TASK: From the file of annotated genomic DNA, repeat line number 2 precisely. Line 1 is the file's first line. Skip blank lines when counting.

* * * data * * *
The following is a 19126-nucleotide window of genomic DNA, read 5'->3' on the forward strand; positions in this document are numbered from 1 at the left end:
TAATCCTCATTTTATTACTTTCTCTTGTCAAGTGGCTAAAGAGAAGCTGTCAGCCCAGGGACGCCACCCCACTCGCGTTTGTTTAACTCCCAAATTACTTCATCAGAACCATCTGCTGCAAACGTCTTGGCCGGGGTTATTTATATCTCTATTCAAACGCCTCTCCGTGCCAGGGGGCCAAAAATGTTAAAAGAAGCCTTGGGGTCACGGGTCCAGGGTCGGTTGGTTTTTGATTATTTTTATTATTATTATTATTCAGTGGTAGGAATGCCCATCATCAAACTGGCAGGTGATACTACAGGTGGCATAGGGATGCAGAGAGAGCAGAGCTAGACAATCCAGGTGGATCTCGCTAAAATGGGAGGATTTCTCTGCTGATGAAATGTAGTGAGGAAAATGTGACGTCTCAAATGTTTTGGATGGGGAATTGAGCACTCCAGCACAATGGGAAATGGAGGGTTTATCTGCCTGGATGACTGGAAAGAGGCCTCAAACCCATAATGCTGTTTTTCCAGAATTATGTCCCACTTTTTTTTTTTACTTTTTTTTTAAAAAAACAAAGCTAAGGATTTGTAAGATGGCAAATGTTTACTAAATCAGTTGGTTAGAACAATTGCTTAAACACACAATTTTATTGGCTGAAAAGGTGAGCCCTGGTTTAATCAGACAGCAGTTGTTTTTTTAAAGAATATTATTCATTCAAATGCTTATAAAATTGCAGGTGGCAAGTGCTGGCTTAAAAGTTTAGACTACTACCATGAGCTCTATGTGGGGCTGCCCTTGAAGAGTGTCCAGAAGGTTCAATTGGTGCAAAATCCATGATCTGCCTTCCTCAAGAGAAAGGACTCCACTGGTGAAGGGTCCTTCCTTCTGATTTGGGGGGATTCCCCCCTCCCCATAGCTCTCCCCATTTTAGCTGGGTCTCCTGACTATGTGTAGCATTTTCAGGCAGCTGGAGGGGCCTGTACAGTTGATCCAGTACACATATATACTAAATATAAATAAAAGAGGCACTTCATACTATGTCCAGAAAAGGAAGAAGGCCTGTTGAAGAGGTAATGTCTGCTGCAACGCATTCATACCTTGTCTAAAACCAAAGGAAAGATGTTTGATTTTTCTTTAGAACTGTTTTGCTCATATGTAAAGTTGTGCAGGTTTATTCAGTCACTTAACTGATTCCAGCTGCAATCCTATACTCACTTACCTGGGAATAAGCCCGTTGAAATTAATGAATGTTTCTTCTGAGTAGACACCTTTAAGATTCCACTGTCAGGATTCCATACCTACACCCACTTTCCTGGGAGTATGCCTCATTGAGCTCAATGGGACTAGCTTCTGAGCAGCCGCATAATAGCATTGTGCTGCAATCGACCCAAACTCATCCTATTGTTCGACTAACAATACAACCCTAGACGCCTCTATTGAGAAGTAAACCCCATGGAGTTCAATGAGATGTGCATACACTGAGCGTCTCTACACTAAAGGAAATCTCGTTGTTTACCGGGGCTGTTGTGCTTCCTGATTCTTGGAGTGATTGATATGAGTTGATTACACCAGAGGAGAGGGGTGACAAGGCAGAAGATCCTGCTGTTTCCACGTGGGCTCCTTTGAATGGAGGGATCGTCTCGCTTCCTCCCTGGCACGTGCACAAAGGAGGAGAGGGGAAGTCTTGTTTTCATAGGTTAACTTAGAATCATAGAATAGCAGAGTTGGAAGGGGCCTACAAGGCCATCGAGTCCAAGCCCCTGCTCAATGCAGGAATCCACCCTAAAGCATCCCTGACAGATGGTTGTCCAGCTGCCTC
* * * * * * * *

TAATCCTCATTTTATTACTTTCTCTTGTCAAGTGGCTAAAGAGAAGCTGTCAGCCCAGGGACGCCACCCCACTCGCGTTTGTTTAACTCCCAAATTACTTCATCAGAACCATCTGCTGCAAACGTCTTGGCCGGGGTTATTTATATCTCTATTCAAACGCCTCTCCGTGCCAGGGGGCCAAAAATGTTAAAAGAAGCCTTGGGGTCACGGGTCCAGGGTCGGTTGGTTTTTGATTATTTTTATTATTATTATTATTCAGTGGTAGGAATGCCCATCATCAAACTGGCAGGTGATACTACAGGTGGCATAGGGATGCAGAGAGAGCAGAGCTAGACAATCCAGGTGGATCTCGCTAAAATGGGAGGATTTCTCTGCTGATGAAATGTAGTGAGGAAAATGTGACGTCTCAAATGTTTTGGATGGGGAATTGAGCACTCCAGCACAATGGGAAATGGAGGGTTTATCTGCCTGGATGACTGGAAAGAGGCCTCAAACCCATAATGCTGTTTTTCCAGAATTATGTCCCACTTTTTTTTTTTACTTTTTTTTTAAAAAAACAAAGCTAAGGATTTGTAAGATGGCAAATGTTTACTAAATCAGTTGGTTAGAACAATTGCTTAAACACACAATTTTATTGGCTGAAAAGGTGAGCCCTGGTTTAATCAGACAGCAGTTGTTTTTTTAAAGAATATTATTCATTCAAATGCTTATAAAATTGCAGGTGGCAAGTGCTGGCTTAAAAGTTTAGACTACTACCATGAGCTCTATGTGGGGCTGCCCTTGAAGAGTGTCCAGAAGGTTCAATTGGTGCAAAATCCATGATCTGCCTTCCTCAAGAGAAAGGACTCCACTGGTGAAGGGTCCTTCCTTCTGATTTGGGGGGATTCCCCCCTCCCCATAGCTCTCCCCATTTTAGCTGGGTCTCCTGACTATGTGTAGCATTTTCAGGCAGCTGGAGGGGCCTGTACAGTTGATCCAGTACACATATATACTAAATATAAATAAAAGAGGCACTTCATACTATGTCCAGAAAAGGAAGAAGGCCTGTTGAAGAGGTAATGTCTGCTGCAACGCATTCATACCTTGTCTAAAACCAAAGGAAAGATGTTTGATTTTTCTTTAGAACTGTTTTGCTCATATGTAAAGTTGTGCAGGTTTATTCAGTCACTTAACTGATTCCAGCTGCAATCCTATACTCACTTACCTGGGAATAAGCCCGTTGAAATTAATGAATGTTTCTTCTGAGTAGACACCTTTAAGATTCCACTGTCAGGATTCCATACCTACACCCACTTTCCTGGGAGTATGCCTCATTGAGCTCAATGGGACTAGCTTCTGAGCAGCCGCATAATAGCATTGTGCTGCAATCGACCCAAACTCATCCTATTGTTCGACTAACAATACAACCCTAGACGCCTCTATTGAGAAGTAAACCCCATGGAGTTCAATGAGATGTGCATACACTGAGCGTCTCTACACTAAAGGAAATCTCGTTGTTTACCGGGGCTGTTGTGCTTCCTGATTCTTGGAGTGATTGATATGAGTTGATTACACCAGAGGAGAGGGGTGACAAGGCAGAAGATCCTGCTGTTTCCACGTGGGCTCCTTTGAATGGAGGGATCGTCTCGCTTCCTCCCTGGCACGTGCACAAAGGAGGAGAGGGGAAGTCTTGTTTTCATAGGTTAACTTAGAATCATAGAATAGCAGAGTTGGAAGGGGCCTACAAGGCCATCGAGTCCAAGCCCCTGCTCAATGCAGGAATCCACCCTAAAGCATCCCTGACAGATGGTTGTCCAGCTGCCTC